WHEATLAND TWP. – Plans to construct a 166-megawatt commercial wind farm in Hillsdale County have some residents up in arms.
On Tuesday, upwards of two dozen protestors gathered outside Wheatland Township Hall to picket before a board of trustees meeting. They carried signs expressing their opposition to the project, which would see an unknown number of wind turbines erected in Adams, Moscow and Wheatland townships.
Chris Pollard, one of the organizers behind Tuesday’s demonstration, said his group, which call themselves the “Informed Citizens of Wheatland Township,” are opposed to wind turbines being constructed in the township for a variety of reasons. He cited the appearance of the turbines, the close proximity in which they could be installed to property owners who don’t want them, and fears of noise and other disturbances as reasons they aren’t wanted locally.
Laurie Lapham, another resident who took part in the protest, said she worries that the turbines would destroy the natural beauty of the area and harm wildlife.
“They’re ugly,” she said. “When I look out the window, I want to be able to see the sky.”
The group, which has their own Facebook page and website, are hoping to stir enough opposition to force Wheatland Township officials to consider putting the issue to a referendum, although it isn’t clear how that would stop residents from exercising their private property rights to have wind turbines installed on their land, if they so choose.
“All we’re asking for is to put it up to a vote,” Pollard said.
Pollard’s reasoning, in part, stems from his belief that the way Wheatland Township officials have gone about approving the project has been unethical.
“The board has been bought out,” he said, expressing his belief that several members of the board of trustees have signed agreements with Invenergy, the Chicago-based company building the wind farm. Some board members publicly admitted to a financial conflict of interest, but still voted to approve the project, he alleges.
That’s one of the reasons why activists are now turning to litigation in hopes of halting the project. The group has retained Klaus Law PLLC, which filed a petition for administrative appeal on their behalf.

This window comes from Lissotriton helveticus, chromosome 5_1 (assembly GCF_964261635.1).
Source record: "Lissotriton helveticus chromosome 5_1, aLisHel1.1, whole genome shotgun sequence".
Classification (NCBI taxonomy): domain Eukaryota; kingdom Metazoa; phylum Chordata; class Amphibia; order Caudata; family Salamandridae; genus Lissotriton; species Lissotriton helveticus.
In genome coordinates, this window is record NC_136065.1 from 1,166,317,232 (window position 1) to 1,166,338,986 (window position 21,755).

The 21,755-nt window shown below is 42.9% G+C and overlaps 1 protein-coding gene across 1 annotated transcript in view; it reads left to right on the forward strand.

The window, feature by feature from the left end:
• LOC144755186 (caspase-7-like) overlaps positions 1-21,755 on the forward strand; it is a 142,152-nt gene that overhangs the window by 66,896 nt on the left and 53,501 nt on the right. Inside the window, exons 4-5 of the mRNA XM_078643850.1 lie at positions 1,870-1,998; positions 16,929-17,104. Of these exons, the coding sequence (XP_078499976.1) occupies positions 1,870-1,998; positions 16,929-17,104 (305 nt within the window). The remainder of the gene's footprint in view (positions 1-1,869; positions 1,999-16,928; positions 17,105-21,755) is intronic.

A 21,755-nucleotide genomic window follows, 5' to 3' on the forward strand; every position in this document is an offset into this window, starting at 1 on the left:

The petition, which requests a public hearing on the “improprieties and illegalities” committed by Wheatland Township Planning Commission and Wheatland Township Board, was read aloud during Tuesday’s meeting, along with dozens of letters from township residents expressing opposition to the project.
During public comment time, several residents pressed Wheatland officials on the issue, but Dave Stone, the township’s supervisor, said they wouldn’t receive any answers because of the pending legal situation.
“All answers are going to come from our attorney,” he said.
Stone said after the meeting that the township has no choice but to contest the appeal.
“There are some accusations in there that we can’t let stand,” he said. “It’s going to mean more lawyers and more money.”
Stone went on to say that he believes the Wheatland Township Board acted appropriately to prepare for the commercial project, including amending the township’s prior-existing wind energy ordinance on July 12, 2018.
The amended ordinance regulates how far wind turbines must be removed from public roads, as well as implements restrictions on height, maximum sound pressure levels, and flicker – shadows cast by rotating wind turbine blades that can affect nearby buildings.
“This is not a project we went into lightly,” he said, describing additional steps township officials took to research and solicit feedback on the project, including touring an existing wind farm and advertising the numerous public hearings that have taken place over the past two years.
But for those still hoping to stop the project, it may already be too late. Invenergy representative Jim Griffin told board members during the meeting that the project has met necessary approval and is set to begin construction.
Pending any legal setbacks, the wind farm is expected to go online before Dec. 31, 2020. Just this week, the Michigan Public Service Commission granted Jackson-based Consumers Energy Co. approval to purchase the renewable energy project upon completion.
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